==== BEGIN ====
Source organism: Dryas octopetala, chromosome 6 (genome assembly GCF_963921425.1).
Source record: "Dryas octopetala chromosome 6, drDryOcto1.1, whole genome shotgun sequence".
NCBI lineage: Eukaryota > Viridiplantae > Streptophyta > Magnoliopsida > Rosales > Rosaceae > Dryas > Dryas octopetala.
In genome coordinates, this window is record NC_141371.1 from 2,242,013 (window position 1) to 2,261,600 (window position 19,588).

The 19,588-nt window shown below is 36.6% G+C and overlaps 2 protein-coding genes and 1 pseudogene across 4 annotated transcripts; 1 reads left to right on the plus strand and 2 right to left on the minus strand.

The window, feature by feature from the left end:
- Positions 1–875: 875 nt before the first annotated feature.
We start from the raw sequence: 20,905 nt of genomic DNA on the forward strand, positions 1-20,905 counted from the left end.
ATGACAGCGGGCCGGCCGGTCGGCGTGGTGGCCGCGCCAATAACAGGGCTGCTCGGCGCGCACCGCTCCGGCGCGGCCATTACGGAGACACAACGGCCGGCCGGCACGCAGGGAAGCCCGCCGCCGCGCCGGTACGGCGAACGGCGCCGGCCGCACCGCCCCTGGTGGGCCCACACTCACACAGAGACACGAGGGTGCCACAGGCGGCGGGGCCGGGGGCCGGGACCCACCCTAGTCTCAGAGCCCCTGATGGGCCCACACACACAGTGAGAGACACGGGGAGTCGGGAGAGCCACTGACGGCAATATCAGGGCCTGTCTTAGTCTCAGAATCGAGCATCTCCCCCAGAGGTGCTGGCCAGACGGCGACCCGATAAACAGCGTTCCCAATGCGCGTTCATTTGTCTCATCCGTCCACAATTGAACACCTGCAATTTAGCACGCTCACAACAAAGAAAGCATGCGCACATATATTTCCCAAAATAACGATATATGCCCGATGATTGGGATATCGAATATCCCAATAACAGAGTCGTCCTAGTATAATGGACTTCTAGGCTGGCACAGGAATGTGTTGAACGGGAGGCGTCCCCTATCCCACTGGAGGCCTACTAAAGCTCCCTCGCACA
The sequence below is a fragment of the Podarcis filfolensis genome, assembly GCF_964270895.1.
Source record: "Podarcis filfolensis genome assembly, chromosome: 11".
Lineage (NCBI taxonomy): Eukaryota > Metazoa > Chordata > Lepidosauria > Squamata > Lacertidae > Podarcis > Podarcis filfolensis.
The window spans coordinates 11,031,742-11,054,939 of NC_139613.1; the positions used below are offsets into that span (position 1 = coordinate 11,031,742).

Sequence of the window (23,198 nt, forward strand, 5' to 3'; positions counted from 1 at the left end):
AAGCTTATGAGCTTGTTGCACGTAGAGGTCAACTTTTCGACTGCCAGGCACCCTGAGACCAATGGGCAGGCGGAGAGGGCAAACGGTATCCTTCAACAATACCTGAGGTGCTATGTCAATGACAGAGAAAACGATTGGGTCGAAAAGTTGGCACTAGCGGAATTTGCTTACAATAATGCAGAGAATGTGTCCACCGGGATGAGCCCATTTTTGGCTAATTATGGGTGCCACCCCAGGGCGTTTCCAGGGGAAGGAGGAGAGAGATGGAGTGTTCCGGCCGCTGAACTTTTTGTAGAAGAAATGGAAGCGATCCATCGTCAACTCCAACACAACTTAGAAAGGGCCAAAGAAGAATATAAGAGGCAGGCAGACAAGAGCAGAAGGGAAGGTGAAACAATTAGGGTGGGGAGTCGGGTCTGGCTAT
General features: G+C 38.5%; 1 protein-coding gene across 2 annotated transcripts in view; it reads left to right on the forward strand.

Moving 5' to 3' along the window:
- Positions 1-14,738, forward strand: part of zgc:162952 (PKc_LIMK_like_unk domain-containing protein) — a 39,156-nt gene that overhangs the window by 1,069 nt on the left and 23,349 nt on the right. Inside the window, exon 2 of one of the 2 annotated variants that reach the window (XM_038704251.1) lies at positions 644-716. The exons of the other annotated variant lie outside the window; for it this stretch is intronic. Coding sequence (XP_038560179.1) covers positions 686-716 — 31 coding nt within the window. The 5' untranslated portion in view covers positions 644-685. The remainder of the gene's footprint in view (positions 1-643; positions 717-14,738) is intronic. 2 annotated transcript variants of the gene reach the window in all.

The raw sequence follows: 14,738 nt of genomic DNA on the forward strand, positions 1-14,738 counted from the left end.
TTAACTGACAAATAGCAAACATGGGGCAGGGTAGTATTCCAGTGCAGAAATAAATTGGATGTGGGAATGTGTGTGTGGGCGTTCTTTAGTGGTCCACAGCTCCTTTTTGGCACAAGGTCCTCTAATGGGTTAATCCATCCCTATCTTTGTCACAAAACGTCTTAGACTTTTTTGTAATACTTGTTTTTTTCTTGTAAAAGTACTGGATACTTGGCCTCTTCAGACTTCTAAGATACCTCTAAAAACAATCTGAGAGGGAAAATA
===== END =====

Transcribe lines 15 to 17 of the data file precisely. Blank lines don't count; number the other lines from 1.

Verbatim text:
AAGCTTATGAGCTTGTTGCACGTAGAGGTCAACTTTTCGACTGCCAGGCACCCTGAGACCAATGGGCAGGCGGAGAGGGCAAACGGTATCCTTCAACAATACCTGAGGTGCTATGTCAATGACAGAGAAAACGATTGGGTCGAAAAGTTGGCACTAGCGGAATTTGCTTACAATAATGCAGAGAATGTGTCCACCGGGATGAGCCCATTTTTGGCTAATTATGGGTGCCACCCCAGGGCGTTTCCAGGGGAAGGAGGAGAGAGATGGAGTGTTCCGGCCGCTGAACTTTTTGTAGAAGAAATGGAAGCGATCCATCGTCAACTCCAACACAACTTAGAAAGGGCCAAAGAAGAATATAAGAGGCAGGCAGACAAGAGCAGAAGGGAAGGTGAAACAATTAGGGTGGGGAGTCGGGTCTGGCTAT
General features: G+C 38.5%; 1 protein-coding gene across 2 annotated transcripts in view; it reads left to right on the forward strand.

Moving 5' to 3' along the window: